August prayer Intention: That artists of our time, through their ingenuity, may help everyone discover the beauty of creation.
A reflection by Elizabeth Schick
This month’s prayer intention from Pope Francis (“That artists of our time, through their creativity, may help us discover the beauty of creation”) truly struck a chord with me, since music has been a part of my life since I was a small child. My musical training opened up windows into an entirely different world, as attending professional symphonies and performing in youth orchestras was a part of my everyday life. But I was always somewhat reticent to share my musical gifts with others in more personal settings: I did not wish to brag or draw undue attention to myself, and I began to see my music-making as something more private, reserved for my immediate family, my fellow music students, and my teachers at recitals, concerts, and competitions.
It was not until fairly recently that I really began to understand that my music could bring joy to other people. During a difficult period in my life, a priest recommended that I volunteer at a nursing home. As an introvert, the last thing I felt capable of doing at that point was talking with people I didn’t know, so I decided to volunteer in a way that seemed to better fit me: I brought my violin to the bimonthly Mass run by my parish’s ministry team at the nursing home. Although I was nervous the whole time I was playing, when I happened to glance up near the end of Mass, I was startled to see the faces of the residents glowing with pleasure as they listened to the music. One woman was even in tears!
I continued to play at the nursing home Mass until I left for graduate school eight months later. The heartfelt gratitude expressed by the residents and their obvious joy in getting to hear the violin showed me how much of a gift my music could be for others. It led me to agree to play for an evening at a homeless shelter, and eventually led me to become part of the music ministry at my parish and then at my graduate school as well. I discovered what a joy it is to be able to use my God-given talents to give joy to others. Through my music, I have been surprised to be able to help draw others closer to God, and, in the process, have been drawn closer to God myself.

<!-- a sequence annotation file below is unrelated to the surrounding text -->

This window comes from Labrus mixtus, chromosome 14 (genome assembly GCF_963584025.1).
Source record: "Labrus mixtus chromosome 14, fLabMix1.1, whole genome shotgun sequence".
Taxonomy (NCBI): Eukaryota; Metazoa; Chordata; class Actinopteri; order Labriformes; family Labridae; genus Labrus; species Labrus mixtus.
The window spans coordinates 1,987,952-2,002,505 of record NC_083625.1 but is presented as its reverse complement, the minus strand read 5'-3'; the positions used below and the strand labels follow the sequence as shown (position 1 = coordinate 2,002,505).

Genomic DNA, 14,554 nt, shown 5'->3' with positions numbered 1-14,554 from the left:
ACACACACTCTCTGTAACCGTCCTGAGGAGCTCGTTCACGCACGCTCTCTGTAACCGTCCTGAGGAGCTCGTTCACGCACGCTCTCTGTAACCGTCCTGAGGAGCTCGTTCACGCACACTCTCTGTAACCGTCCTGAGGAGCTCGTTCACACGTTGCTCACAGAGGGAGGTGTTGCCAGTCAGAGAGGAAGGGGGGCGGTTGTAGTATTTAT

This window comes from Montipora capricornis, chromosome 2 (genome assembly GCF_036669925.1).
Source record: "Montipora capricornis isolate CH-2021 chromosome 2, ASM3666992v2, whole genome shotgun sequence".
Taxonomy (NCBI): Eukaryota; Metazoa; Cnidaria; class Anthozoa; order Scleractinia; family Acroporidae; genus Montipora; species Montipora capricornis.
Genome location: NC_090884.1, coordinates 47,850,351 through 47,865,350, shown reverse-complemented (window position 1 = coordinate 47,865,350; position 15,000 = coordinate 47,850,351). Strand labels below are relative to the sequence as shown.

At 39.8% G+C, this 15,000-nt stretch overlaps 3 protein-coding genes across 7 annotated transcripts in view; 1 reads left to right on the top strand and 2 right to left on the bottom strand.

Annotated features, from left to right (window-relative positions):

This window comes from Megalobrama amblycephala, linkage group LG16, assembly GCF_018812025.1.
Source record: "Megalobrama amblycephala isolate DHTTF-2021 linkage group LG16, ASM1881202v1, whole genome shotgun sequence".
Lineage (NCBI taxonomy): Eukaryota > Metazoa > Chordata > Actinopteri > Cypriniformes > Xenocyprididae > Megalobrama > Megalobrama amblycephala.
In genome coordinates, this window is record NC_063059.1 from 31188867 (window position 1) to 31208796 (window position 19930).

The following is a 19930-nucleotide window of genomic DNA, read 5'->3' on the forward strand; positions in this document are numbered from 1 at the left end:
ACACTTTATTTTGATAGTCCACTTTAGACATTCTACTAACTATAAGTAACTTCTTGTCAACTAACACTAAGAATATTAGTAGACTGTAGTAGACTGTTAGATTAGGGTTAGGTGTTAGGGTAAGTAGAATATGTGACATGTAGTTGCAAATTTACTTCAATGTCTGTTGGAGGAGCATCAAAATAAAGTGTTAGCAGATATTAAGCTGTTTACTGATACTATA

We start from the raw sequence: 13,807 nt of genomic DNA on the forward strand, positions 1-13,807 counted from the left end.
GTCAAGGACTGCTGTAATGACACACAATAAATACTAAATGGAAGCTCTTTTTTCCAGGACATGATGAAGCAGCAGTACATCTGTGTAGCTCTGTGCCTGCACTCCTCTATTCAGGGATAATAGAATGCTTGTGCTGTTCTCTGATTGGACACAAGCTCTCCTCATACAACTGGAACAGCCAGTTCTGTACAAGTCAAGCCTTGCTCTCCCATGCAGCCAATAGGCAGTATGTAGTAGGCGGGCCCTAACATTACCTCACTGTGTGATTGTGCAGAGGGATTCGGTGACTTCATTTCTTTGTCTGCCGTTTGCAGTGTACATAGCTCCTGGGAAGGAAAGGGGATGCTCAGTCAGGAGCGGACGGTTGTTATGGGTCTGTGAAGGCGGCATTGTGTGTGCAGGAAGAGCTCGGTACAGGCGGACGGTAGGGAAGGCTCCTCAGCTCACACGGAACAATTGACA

Many of us have talents that we have “buried” which could instead be used to give joy to others and glory to God (cf. Mt 25:14-30). Perhaps it would be fruitful to reflect on the following questions: How can we creatively integrate the gifts we have been given into our daily lives so as to help others glimpse God? Do we allow the beauty we encounter in our lives lead us closer to Him? How can we incorporate art and music into our lives in ways that might help us and others encounter God?
Elizabeth Schick is a graduate student at the International Theological Institute in Trumau, Austria. She is originally from Michigan.